The state of the adult social care sector and workforce in England


Published October 2019

This report provides a comprehensive analysis of the adult social care workforce in England and the characteristics of the 1.49 million people working in it.

Topics covered include: employment information, recruitment and retention, demographics, pay, qualification rates and future workforce forecasts.

Download a copy of the report and the infographic showing all the key findings.


Interactive visualisations

The interactive visualisation below contains all the latest information on the adult social care workforce in England, 2019.

  • You can also download a PDF or PowerPoint version by clicking on the arrow found at the bottom right of the visualisation
  • If you require data that isn’t available in the visualisation or report below, please contact us.


This dashboard is best viewed on a desktop computer. You can view the dashboard here


Key findings 

  • The estimated turnover rate of directly employed staff working in the adult social care sector was 30.8%, equivalent to approximately 440,000 leavers over the year.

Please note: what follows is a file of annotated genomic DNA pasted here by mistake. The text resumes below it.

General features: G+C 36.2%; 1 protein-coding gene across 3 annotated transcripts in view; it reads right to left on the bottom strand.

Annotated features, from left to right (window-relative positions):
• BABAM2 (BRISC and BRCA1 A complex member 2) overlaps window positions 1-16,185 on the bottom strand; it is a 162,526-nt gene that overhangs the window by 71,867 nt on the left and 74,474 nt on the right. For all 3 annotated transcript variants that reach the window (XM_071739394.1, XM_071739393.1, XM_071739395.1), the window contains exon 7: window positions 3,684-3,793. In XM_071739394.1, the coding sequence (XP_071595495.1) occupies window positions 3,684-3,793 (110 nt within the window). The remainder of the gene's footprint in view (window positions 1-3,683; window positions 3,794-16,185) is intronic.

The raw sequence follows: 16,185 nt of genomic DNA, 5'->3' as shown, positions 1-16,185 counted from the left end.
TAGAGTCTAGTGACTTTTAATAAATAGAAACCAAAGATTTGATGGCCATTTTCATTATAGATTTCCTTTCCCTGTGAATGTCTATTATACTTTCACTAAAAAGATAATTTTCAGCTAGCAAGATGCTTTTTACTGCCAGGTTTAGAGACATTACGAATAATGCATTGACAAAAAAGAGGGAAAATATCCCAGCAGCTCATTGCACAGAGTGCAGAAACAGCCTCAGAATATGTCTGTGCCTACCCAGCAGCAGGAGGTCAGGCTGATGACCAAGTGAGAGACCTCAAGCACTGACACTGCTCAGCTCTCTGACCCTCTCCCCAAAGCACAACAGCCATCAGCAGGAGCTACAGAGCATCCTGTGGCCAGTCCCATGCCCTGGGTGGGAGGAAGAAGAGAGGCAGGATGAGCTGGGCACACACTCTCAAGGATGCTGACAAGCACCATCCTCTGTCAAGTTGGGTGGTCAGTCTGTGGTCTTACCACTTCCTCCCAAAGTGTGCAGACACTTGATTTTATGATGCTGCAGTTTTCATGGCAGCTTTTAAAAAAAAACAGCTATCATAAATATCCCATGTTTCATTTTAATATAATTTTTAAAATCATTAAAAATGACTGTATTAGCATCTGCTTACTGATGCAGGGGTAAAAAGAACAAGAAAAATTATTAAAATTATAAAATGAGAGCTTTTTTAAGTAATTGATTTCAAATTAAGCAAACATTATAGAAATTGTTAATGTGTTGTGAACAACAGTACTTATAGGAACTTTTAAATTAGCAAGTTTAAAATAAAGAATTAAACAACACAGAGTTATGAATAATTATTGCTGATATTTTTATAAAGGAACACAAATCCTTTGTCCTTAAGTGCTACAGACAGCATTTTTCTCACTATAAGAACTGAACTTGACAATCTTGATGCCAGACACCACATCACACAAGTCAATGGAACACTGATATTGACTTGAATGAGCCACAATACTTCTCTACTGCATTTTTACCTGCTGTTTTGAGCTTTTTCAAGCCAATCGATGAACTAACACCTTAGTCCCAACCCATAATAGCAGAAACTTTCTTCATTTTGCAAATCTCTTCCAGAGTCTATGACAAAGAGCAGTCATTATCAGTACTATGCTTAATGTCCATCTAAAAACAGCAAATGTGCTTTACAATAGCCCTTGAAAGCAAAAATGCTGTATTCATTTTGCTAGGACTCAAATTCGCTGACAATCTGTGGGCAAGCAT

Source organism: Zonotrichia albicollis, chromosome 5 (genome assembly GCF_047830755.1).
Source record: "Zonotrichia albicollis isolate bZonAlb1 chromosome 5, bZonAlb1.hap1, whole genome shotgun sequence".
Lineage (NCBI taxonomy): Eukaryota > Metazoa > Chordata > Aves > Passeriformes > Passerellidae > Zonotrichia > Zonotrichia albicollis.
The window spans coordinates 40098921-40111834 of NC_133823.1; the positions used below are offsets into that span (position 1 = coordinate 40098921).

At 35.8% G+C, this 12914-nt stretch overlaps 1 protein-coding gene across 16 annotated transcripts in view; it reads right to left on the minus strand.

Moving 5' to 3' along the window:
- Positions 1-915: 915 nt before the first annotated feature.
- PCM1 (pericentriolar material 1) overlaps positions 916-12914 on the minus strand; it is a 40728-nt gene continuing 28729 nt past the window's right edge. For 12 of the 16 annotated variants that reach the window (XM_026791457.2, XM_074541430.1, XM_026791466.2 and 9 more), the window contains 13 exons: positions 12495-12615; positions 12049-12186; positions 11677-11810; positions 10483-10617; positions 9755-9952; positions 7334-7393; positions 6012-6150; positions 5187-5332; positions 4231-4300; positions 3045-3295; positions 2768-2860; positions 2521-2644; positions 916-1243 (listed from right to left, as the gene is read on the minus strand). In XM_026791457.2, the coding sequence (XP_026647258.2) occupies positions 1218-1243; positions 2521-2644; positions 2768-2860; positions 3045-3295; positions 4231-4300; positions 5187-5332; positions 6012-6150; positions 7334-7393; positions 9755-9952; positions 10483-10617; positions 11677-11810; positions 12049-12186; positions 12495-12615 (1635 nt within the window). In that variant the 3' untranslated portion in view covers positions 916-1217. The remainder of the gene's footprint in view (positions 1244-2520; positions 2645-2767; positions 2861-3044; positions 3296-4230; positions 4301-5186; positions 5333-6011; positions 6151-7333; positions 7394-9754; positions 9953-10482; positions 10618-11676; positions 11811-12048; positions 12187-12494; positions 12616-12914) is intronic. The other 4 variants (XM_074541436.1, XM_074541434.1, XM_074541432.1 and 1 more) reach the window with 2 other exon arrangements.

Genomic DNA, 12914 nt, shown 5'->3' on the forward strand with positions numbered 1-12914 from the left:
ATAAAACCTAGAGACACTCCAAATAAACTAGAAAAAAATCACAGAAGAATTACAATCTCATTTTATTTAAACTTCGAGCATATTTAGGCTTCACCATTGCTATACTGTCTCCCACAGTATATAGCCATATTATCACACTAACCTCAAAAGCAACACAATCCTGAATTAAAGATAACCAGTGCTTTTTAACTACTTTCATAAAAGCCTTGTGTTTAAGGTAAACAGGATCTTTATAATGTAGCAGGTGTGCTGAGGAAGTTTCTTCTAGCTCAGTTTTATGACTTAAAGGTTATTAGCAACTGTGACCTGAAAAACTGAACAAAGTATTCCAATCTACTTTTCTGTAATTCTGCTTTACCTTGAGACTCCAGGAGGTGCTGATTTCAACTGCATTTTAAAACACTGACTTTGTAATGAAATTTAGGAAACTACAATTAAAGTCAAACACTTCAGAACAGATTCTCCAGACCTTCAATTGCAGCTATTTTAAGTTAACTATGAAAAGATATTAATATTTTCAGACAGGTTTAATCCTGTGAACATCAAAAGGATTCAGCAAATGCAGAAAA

• It is estimated that 7.8% of the roles in adult social care are vacant, equal to approximately 122,000 vacancies at any time.
  • Around a quarter of the workforce (24%) were on a zero-hours contract (370,000 jobs). Almost half (43%) of the domiciliary care workforce were on zero-hours contracts. This proportion was even higher for care workers in domiciliary care services (58%).
  • The average number of sickness days was 4.8, this equates to approximately 6.94 million days lost to sickness in the past 12 months.
  • The majority (84%) of the adult social care workforce were British, 8% (115,000 jobs) had an EU nationality and 9% (134,000 jobs) a non-EU nationality.
  • Since the introduction of the mandatory National Living Wage (NLW) care worker pay in the independent sector has increased at a higher rate than previous years.
  • Care workers in the bottom 10% of the pay distribution benefitted the most from the introduction of the NLW (an increase of 9.4%) whereas the pay for the top 40% of earners increased at a slower rate.



Further resources

  • Also available at England level is the size and structure report, which includes the size of the workforce split into detailed categories and number of employers.
  • At regional level are nine annual reports, providing an overview of adult social care services and the workforce in each region.

If you cannot find what you are looking for or would like to commission our services, then please contact us.